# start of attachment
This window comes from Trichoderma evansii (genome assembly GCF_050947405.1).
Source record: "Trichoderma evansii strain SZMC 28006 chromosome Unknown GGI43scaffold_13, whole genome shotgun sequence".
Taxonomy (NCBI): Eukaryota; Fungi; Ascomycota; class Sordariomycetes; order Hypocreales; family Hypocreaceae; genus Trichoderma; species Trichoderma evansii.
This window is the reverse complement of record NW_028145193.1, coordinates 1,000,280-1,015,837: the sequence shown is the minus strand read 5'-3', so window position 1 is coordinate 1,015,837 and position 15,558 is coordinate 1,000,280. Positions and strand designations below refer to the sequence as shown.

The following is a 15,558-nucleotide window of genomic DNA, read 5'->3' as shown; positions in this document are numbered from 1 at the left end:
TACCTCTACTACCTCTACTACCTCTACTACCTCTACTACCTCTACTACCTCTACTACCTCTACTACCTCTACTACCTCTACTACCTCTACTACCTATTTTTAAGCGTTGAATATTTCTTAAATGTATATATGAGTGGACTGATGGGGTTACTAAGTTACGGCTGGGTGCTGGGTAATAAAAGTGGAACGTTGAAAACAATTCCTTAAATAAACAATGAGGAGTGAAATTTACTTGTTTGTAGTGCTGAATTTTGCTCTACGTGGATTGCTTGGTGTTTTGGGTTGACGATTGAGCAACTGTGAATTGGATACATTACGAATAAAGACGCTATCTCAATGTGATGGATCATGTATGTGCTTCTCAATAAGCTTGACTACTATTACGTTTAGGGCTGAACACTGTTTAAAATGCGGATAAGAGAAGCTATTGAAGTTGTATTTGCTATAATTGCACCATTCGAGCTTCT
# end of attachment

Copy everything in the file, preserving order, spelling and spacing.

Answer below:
This window comes from Trichoderma evansii (genome assembly GCF_050947405.1).
Source record: "Trichoderma evansii strain SZMC 28006 chromosome Unknown GGI43scaffold_13, whole genome shotgun sequence".
Taxonomy (NCBI): Eukaryota; Fungi; Ascomycota; class Sordariomycetes; order Hypocreales; family Hypocreaceae; genus Trichoderma; species Trichoderma evansii.
This window is the reverse complement of record NW_028145193.1, coordinates 1,000,280-1,015,837: the sequence shown is the minus strand read 5'-3', so window position 1 is coordinate 1,015,837 and position 15,558 is coordinate 1,000,280. Positions and strand designations below refer to the sequence as shown.

The following is a 15,558-nucleotide window of genomic DNA, read 5'->3' as shown; positions in this document are numbered from 1 at the left end:
TACCTCTACTACCTCTACTACCTCTACTACCTCTACTACCTCTACTACCTCTACTACCTCTACTACCTCTACTACCTCTACTACCTCTACTACCTATTTTTAAGCGTTGAATATTTCTTAAATGTATATATGAGTGGACTGATGGGGTTACTAAGTTACGGCTGGGTGCTGGGTAATAAAAGTGGAACGTTGAAAACAATTCCTTAAATAAACAATGAGGAGTGAAATTTACTTGTTTGTAGTGCTGAATTTTGCTCTACGTGGATTGCTTGGTGTTTTGGGTTGACGATTGAGCAACTGTGAATTGGATACATTACGAATAAAGACGCTATCTCAATGTGATGGATCATGTATGTGCTTCTCAATAAGCTTGACTACTATTACGTTTAGGGCTGAACACTGTTTAAAATGCGGATAAGAGAAGCTATTGAAGTTGTATTTGCTATAATTGCACCATTCGAGCTTCT